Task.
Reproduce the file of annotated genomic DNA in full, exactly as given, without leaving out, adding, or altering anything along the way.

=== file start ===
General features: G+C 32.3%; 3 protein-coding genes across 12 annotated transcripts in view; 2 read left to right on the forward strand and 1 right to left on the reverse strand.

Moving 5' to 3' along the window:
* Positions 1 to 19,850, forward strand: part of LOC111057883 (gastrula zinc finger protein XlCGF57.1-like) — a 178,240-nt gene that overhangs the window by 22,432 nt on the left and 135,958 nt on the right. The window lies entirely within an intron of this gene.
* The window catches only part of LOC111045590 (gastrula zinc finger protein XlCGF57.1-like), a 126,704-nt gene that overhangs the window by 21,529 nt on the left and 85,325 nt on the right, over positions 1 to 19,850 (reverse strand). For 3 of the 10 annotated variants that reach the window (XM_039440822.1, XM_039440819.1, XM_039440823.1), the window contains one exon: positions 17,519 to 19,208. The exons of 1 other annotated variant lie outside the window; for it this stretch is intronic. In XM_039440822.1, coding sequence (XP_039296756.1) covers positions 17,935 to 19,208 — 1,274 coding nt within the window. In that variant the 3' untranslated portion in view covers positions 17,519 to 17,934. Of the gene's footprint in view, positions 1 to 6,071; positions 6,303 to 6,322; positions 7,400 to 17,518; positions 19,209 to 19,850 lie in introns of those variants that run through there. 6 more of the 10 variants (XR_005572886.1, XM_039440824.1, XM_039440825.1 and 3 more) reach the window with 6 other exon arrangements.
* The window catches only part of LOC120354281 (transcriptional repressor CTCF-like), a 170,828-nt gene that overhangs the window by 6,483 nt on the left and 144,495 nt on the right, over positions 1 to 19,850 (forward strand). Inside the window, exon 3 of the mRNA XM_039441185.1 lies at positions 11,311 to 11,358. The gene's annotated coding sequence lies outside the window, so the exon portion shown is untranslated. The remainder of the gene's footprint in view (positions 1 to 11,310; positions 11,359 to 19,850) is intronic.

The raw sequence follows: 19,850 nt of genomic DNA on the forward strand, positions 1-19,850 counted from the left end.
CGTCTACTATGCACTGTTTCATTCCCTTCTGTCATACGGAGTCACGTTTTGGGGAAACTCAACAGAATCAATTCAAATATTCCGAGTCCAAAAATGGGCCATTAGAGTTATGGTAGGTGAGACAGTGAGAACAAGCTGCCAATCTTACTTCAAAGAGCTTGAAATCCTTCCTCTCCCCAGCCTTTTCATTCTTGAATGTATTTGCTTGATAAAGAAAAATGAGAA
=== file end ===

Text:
General features: G+C 32.3%; 3 protein-coding genes across 12 annotated transcripts in view; 2 read left to right on the forward strand and 1 right to left on the reverse strand.

Moving 5' to 3' along the window:
* Positions 1 to 19,850, forward strand: part of LOC111057883 (gastrula zinc finger protein XlCGF57.1-like) — a 178,240-nt gene that overhangs the window by 22,432 nt on the left and 135,958 nt on the right. The window lies entirely within an intron of this gene.
* The window catches only part of LOC111045590 (gastrula zinc finger protein XlCGF57.1-like), a 126,704-nt gene that overhangs the window by 21,529 nt on the left and 85,325 nt on the right, over positions 1 to 19,850 (reverse strand). For 3 of the 10 annotated variants that reach the window (XM_039440822.1, XM_039440819.1, XM_039440823.1), the window contains one exon: positions 17,519 to 19,208. The exons of 1 other annotated variant lie outside the window; for it this stretch is intronic. In XM_039440822.1, coding sequence (XP_039296756.1) covers positions 17,935 to 19,208 — 1,274 coding nt within the window. In that variant the 3' untranslated portion in view covers positions 17,519 to 17,934. Of the gene's footprint in view, positions 1 to 6,071; positions 6,303 to 6,322; positions 7,400 to 17,518; positions 19,209 to 19,850 lie in introns of those variants that run through there. 6 more of the 10 variants (XR_005572886.1, XM_039440824.1, XM_039440825.1 and 3 more) reach the window with 6 other exon arrangements.
* The window catches only part of LOC120354281 (transcriptional repressor CTCF-like), a 170,828-nt gene that overhangs the window by 6,483 nt on the left and 144,495 nt on the right, over positions 1 to 19,850 (forward strand). Inside the window, exon 3 of the mRNA XM_039441185.1 lies at positions 11,311 to 11,358. The gene's annotated coding sequence lies outside the window, so the exon portion shown is untranslated. The remainder of the gene's footprint in view (positions 1 to 11,310; positions 11,359 to 19,850) is intronic.

The raw sequence follows: 19,850 nt of genomic DNA on the forward strand, positions 1-19,850 counted from the left end.
CGTCTACTATGCACTGTTTCATTCCCTTCTGTCATACGGAGTCACGTTTTGGGGAAACTCAACAGAATCAATTCAAATATTCCGAGTCCAAAAATGGGCCATTAGAGTTATGGTAGGTGAGACAGTGAGAACAAGCTGCCAATCTTACTTCAAAGAGCTTGAAATCCTTCCTCTCCCCAGCCTTTTCATTCTTGAATGTATTTGCTTGATAAAGAAAAATGAGAA